At the High Court, the HSE has issued an apology for negligence at a hospital which resulted in a woman dying of dehydration.
In January 2010, Eileen Brady was referred to the Cavan General Hospital by her GP after she had been diagnosed with a poor fluid intake which was manifesting in mouth ulcers. Eileen was admitted to hospital, but died a day later. It was revealed that her death was due to dehydration, which caused many of her organs to fail.
An investigation was launched into Eileen’s death, and it was reported that the treatment that Eileen had received for her dehydrated stated was ineffective in helping her, as her veins had collapsed due to the chemotherapy treatment that she was undergoing in a Dublin hospital to treat her stomach cancer.
It was also revealed that the death was entirely preventable had Eileen’s medical charts been examined more closely. If senior, more experienced physicians had been consulted as Eileen’s condition deteriorated further and further, or if Cavan General Hospital had leased with the Dublin hospital that was treating Eileen for her cancer, the condition of her veins could have been revealed and her death could have been prevented.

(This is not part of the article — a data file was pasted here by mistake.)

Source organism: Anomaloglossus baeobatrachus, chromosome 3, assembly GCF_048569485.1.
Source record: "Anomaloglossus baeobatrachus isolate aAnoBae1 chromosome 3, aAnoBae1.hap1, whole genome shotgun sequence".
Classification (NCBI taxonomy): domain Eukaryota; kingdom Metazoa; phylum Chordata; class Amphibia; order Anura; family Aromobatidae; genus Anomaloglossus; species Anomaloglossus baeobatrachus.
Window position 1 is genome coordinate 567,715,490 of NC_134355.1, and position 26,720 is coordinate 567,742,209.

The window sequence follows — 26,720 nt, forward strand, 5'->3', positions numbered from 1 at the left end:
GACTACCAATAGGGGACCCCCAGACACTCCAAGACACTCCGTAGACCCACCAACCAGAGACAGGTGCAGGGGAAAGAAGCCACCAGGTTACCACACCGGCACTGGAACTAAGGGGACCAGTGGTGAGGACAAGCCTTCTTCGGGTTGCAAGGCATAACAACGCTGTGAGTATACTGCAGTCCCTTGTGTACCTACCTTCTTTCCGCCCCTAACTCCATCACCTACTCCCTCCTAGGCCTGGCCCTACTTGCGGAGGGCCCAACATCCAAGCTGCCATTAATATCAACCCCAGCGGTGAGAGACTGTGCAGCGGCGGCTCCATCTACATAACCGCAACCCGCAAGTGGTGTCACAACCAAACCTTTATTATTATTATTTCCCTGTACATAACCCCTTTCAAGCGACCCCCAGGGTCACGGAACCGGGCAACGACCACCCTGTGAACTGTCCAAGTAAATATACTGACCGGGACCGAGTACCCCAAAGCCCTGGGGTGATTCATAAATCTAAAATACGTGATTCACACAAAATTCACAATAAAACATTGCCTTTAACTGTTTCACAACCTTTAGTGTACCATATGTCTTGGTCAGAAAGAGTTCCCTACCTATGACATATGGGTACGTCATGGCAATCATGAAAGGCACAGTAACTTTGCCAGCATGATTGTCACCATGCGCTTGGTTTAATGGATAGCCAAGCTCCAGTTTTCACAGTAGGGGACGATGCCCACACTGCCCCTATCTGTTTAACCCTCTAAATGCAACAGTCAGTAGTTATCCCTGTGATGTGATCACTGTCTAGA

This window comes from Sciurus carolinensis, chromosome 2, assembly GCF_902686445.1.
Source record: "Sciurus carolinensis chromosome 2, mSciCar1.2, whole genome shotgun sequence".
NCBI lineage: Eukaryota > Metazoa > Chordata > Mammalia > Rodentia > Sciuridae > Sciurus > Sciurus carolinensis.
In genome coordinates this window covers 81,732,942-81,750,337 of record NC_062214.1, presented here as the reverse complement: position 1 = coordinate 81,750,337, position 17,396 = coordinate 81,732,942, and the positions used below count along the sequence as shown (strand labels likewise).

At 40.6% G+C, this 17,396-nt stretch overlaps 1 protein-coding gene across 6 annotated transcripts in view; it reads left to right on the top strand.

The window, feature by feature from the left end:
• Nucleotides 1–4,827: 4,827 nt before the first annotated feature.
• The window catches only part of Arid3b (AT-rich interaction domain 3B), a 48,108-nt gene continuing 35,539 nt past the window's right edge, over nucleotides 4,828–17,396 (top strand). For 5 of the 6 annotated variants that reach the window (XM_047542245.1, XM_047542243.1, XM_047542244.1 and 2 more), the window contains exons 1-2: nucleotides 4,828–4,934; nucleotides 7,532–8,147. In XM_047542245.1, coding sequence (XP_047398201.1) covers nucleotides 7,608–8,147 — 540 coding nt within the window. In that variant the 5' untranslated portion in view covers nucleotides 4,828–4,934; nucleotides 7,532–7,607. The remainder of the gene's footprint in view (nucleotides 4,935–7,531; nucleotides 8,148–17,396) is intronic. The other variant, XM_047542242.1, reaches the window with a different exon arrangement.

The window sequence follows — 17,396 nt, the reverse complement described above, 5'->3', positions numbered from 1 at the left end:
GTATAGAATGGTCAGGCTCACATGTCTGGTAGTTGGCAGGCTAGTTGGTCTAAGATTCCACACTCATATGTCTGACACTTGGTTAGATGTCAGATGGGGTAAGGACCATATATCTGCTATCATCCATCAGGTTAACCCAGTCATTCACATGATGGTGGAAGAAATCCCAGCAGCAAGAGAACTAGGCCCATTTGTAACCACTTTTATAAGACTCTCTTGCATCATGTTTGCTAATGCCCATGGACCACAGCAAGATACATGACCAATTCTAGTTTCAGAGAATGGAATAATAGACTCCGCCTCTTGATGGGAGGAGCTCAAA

Martin Brady of Crosskeys, County Cavan-Eileen’s son-sought legal counsel and sued the Cavan General Hospital and the Health Service Executive (HSE) on behalf of his entire family. He claimed that Eileen’s death had been avoidable if the above measures were taken, and that Eileen’s death had caused the family mental distress. The HSE admitted liability for Eileen’s death, and a compensation settlement was agreed out of court, subject to the family receiving a public apology.
Ms Justice Mary Irvine oversaw the hearing at the High Court. A representative of the HSE read out a statement in which the hospital and the HSE both apologised for the negligence care which resulted in Eileen’s death, and the subsequent grief and stress that had been suffered by her friends and family.
Responding on behalf of the family, Aidan Brady said he hoped that both Cavan General Hospital and the HSE had learned from “the grave mistakes” made in the care of his mother “and that no other family would have to go through the trauma and distress that we have suffered”.